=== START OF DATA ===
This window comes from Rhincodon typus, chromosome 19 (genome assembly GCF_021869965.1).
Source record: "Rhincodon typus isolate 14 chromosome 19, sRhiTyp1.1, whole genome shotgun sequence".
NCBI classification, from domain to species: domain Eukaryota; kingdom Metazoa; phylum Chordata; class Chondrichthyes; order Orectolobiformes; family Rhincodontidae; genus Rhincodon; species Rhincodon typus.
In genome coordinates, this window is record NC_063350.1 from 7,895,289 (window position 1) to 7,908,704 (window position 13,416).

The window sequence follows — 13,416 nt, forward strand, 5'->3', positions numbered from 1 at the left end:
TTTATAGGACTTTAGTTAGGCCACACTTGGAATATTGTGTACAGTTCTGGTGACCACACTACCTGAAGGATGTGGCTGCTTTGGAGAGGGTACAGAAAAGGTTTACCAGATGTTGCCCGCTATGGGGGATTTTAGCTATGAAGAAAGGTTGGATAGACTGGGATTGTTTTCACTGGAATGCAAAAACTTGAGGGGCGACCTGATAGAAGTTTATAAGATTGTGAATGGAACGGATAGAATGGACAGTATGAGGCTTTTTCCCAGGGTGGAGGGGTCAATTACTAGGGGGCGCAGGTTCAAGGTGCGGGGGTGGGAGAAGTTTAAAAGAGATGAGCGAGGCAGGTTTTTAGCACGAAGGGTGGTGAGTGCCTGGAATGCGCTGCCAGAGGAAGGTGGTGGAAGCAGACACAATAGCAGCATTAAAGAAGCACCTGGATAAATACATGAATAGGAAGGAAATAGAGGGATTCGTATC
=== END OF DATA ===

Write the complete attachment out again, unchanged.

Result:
This window comes from Rhincodon typus, chromosome 19 (genome assembly GCF_021869965.1).
Source record: "Rhincodon typus isolate 14 chromosome 19, sRhiTyp1.1, whole genome shotgun sequence".
NCBI classification, from domain to species: domain Eukaryota; kingdom Metazoa; phylum Chordata; class Chondrichthyes; order Orectolobiformes; family Rhincodontidae; genus Rhincodon; species Rhincodon typus.
In genome coordinates, this window is record NC_063350.1 from 7,895,289 (window position 1) to 7,908,704 (window position 13,416).

The window sequence follows — 13,416 nt, forward strand, 5'->3', positions numbered from 1 at the left end:
TTTATAGGACTTTAGTTAGGCCACACTTGGAATATTGTGTACAGTTCTGGTGACCACACTACCTGAAGGATGTGGCTGCTTTGGAGAGGGTACAGAAAAGGTTTACCAGATGTTGCCCGCTATGGGGGATTTTAGCTATGAAGAAAGGTTGGATAGACTGGGATTGTTTTCACTGGAATGCAAAAACTTGAGGGGCGACCTGATAGAAGTTTATAAGATTGTGAATGGAACGGATAGAATGGACAGTATGAGGCTTTTTCCCAGGGTGGAGGGGTCAATTACTAGGGGGCGCAGGTTCAAGGTGCGGGGGTGGGAGAAGTTTAAAAGAGATGAGCGAGGCAGGTTTTTAGCACGAAGGGTGGTGAGTGCCTGGAATGCGCTGCCAGAGGAAGGTGGTGGAAGCAGACACAATAGCAGCATTAAAGAAGCACCTGGATAAATACATGAATAGGAAGGAAATAGAGGGATTCGTATC